Handling Financial and Legal Issues after a Loss

In the weeks following a loved one's death, there can be a lot of paperwork to handle and a lot of pressure to do things quickly. These things should be handled carefully, one step at a time, because the decisions made now may have a significant impact on the family's financial future.

The following guidelines can help with handling important matters.

Consult with a professional advisor knowledgeable in estate matters.

It's helpful to discuss estate settlement and inheritance matters with an expert. If an estate planning attorney, accountant or financial advisor hasn't already been engaged, one should be carefully selected right away. When choosing a professional advisor:

  • Interview several in person.
  • Ask about their educational and professional background, the size of the firm, how long they've been practicing and what licenses they hold.
  • Request a written explanation of hourly rates and fees.
Request 10 or more certified copies of the death certificate.

In most cases, several copies of the death certificate will be needed to claim benefits from Social Security and insurance companies, and when dealing with banks and brokerage companies. These can be obtained from the county registrar, health department or funeral director.

Locate and organize important legal and financial documents.

Getting organized can be difficult at this time, but it will help you settle your loved one's affairs. Some of the important documents you need to settle an estate include:

  • Will, trust documents and letter of instruction, as well as any codicils or amendments
  • Funeral and burial instructions
  • Social Security number
  • Birth, marriage and death certificates
  • Bank, brokerage and retirement account statements
  • Stock certificates or bonds
  • Documentation of business ownership interests
  • Pension plan information
  • Life insurance policies and annuities
  • Prior income and gift tax returns
  • Real property deeds and motor vehicle titles
  • Casualty and/or property insurance policies
  • Health insurance information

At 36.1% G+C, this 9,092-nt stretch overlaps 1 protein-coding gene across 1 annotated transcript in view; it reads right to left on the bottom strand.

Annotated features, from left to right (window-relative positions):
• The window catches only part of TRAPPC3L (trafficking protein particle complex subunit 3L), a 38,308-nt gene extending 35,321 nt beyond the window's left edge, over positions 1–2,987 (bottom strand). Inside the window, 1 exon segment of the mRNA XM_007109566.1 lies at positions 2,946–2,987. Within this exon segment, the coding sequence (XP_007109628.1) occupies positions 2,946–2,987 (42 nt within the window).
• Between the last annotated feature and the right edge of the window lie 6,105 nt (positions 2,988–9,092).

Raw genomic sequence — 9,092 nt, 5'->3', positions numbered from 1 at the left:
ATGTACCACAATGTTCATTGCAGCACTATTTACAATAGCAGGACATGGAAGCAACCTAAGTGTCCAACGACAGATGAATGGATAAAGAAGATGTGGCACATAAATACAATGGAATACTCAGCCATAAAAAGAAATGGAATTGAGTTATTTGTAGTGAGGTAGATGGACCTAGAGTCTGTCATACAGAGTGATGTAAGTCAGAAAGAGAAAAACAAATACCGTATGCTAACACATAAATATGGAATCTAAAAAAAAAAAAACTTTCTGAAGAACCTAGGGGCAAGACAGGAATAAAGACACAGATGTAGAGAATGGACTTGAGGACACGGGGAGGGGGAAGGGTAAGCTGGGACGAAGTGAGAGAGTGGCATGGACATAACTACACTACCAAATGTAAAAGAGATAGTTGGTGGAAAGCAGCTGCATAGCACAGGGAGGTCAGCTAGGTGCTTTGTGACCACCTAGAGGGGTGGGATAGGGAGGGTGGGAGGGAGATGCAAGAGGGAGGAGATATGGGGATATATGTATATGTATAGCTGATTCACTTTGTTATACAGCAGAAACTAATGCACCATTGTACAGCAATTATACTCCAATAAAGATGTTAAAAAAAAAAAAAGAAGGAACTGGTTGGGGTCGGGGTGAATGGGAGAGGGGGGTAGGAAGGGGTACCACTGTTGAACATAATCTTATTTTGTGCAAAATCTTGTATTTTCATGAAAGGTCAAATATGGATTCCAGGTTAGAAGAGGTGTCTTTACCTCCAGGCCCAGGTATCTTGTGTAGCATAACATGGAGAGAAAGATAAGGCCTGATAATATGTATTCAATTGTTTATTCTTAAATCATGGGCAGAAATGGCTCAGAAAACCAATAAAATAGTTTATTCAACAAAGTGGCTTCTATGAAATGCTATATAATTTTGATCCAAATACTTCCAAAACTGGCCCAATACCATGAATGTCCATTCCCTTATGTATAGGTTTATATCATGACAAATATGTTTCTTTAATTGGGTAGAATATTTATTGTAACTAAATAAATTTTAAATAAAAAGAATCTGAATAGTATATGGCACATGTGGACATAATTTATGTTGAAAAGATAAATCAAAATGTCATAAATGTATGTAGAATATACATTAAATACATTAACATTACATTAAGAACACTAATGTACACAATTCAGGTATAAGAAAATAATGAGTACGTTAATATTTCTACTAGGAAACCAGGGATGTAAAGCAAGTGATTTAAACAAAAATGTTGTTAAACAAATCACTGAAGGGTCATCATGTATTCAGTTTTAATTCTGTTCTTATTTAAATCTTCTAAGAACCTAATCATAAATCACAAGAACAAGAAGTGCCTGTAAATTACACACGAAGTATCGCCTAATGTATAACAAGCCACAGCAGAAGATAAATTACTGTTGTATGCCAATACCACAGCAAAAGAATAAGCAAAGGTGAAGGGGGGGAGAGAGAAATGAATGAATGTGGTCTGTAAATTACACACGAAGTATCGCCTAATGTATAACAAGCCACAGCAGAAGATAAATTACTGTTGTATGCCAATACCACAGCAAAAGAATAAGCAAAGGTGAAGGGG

• Outstanding bills or obligations
  • Inventory of household goods and personal belongings

Many people don't know the real value of their estates or the legal complexities of how their asset and liabilities are held. The financial inventory worksheet (PDF) and personal net worth worksheet (PDF) will help you, or whoever is responsible, get the information needed to make smart financial decisions about the estate.

Notify financial institutions.

Notify banks, investment firms, mortgage holders, department of motor vehicles and other institutions of your loved one's death as soon as possible. This reduces the potential for someone to use the deceased's name illegally.

Apply for a Tax ID.

As probate estates and trusts are separate legal entities from both the deceased individual and their beneficiaries, a tax ID number needs to be applied for in order to ensure that those entities are properly reported and accounted for.

Our Two Cents
Beware of anyone preying financially on surviving family members. Watch out for claims by unknown individuals who lack documentation.

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The information on this website is for educational purposes only. It is not intended to be a substitute for specific individualized tax, legal, or investment planning advice. Where specific advice is necessary or appropriate, consult with a qualified tax advisor, CPA, financial planner, or investment manager.

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